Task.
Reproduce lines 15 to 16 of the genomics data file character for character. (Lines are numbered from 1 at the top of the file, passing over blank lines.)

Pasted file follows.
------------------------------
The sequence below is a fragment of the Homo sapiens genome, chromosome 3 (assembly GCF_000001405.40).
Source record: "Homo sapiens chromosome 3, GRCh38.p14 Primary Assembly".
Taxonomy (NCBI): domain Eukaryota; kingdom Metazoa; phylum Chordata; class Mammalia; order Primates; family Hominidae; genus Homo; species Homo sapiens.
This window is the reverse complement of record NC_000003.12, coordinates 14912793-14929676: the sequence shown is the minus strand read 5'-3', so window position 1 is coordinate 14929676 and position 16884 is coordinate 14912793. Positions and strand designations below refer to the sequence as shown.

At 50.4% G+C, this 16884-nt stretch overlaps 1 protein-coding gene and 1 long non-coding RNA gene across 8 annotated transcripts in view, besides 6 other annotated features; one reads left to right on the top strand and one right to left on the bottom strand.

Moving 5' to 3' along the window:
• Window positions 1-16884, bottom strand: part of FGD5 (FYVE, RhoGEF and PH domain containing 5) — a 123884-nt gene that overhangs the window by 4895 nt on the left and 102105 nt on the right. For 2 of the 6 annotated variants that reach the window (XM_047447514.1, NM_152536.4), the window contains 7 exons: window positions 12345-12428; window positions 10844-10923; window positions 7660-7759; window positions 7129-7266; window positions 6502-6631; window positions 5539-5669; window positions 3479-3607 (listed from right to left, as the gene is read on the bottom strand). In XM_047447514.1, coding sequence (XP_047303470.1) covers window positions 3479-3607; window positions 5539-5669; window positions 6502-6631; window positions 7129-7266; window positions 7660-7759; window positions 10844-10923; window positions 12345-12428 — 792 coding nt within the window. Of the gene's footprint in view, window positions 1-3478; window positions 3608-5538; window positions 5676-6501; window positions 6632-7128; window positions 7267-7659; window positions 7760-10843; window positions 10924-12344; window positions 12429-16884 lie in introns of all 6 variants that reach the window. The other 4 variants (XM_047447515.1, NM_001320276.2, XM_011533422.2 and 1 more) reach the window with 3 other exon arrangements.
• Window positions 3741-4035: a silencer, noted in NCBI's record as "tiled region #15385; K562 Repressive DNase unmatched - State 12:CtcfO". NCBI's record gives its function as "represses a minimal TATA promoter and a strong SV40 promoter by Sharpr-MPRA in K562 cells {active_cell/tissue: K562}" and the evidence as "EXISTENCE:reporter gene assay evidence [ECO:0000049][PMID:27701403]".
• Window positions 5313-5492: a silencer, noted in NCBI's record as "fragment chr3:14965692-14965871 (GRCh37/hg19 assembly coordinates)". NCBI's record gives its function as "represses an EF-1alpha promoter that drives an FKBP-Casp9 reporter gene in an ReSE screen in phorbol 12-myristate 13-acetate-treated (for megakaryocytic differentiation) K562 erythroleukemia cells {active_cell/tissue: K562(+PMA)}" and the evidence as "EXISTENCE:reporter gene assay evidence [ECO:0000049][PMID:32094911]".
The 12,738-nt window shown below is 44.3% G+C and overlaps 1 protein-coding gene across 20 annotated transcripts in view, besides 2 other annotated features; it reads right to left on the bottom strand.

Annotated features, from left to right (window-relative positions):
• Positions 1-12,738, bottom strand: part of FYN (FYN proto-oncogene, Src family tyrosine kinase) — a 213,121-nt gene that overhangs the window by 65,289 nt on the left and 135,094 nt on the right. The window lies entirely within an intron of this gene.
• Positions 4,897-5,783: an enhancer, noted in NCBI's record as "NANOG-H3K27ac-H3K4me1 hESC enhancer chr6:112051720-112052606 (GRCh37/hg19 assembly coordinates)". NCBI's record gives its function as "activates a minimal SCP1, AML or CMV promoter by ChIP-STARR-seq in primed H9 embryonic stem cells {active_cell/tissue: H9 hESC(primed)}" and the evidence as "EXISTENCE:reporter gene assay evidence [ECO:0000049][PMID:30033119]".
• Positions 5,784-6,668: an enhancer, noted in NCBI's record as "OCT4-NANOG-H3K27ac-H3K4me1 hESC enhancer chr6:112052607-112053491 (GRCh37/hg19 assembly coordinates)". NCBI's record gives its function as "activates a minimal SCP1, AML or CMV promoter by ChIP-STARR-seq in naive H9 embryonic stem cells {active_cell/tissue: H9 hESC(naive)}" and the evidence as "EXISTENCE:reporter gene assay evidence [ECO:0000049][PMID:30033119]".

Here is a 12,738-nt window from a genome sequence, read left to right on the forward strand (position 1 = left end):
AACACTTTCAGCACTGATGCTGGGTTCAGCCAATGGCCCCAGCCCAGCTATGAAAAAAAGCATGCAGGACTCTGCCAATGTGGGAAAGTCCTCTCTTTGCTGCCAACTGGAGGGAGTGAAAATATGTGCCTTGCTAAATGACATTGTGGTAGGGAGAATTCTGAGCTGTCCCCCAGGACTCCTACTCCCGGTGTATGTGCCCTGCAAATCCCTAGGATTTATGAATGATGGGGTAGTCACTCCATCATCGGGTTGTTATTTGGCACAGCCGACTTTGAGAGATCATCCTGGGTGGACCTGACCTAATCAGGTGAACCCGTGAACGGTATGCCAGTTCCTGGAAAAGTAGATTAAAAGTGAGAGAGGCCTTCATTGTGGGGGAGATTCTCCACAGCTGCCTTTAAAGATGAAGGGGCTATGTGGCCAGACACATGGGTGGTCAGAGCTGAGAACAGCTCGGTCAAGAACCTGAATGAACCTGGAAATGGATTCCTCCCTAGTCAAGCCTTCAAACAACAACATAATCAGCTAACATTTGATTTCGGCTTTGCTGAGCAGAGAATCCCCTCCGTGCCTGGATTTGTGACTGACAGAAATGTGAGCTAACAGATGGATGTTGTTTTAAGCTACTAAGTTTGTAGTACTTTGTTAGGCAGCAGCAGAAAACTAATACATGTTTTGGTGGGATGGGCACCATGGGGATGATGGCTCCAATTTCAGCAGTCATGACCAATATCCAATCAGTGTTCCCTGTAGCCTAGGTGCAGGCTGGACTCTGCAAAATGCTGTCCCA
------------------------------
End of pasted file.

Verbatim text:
Here is a 12,738-nt window from a genome sequence, read left to right on the forward strand (position 1 = left end):
AACACTTTCAGCACTGATGCTGGGTTCAGCCAATGGCCCCAGCCCAGCTATGAAAAAAAGCATGCAGGACTCTGCCAATGTGGGAAAGTCCTCTCTTTGCTGCCAACTGGAGGGAGTGAAAATATGTGCCTTGCTAAATGACATTGTGGTAGGGAGAATTCTGAGCTGTCCCCCAGGACTCCTACTCCCGGTGTATGTGCCCTGCAAATCCCTAGGATTTATGAATGATGGGGTAGTCACTCCATCATCGGGTTGTTATTTGGCACAGCCGACTTTGAGAGATCATCCTGGGTGGACCTGACCTAATCAGGTGAACCCGTGAACGGTATGCCAGTTCCTGGAAAAGTAGATTAAAAGTGAGAGAGGCCTTCATTGTGGGGGAGATTCTCCACAGCTGCCTTTAAAGATGAAGGGGCTATGTGGCCAGACACATGGGTGGTCAGAGCTGAGAACAGCTCGGTCAAGAACCTGAATGAACCTGGAAATGGATTCCTCCCTAGTCAAGCCTTCAAACAACAACATAATCAGCTAACATTTGATTTCGGCTTTGCTGAGCAGAGAATCCCCTCCGTGCCTGGATTTGTGACTGACAGAAATGTGAGCTAACAGATGGATGTTGTTTTAAGCTACTAAGTTTGTAGTACTTTGTTAGGCAGCAGCAGAAAACTAATACATGTTTTGGTGGGATGGGCACCATGGGGATGATGGCTCCAATTTCAGCAGTCATGACCAATATCCAATCAGTGTTCCCTGTAGCCTAGGTGCAGGCTGGACTCTGCAAAATGCTGTCCCA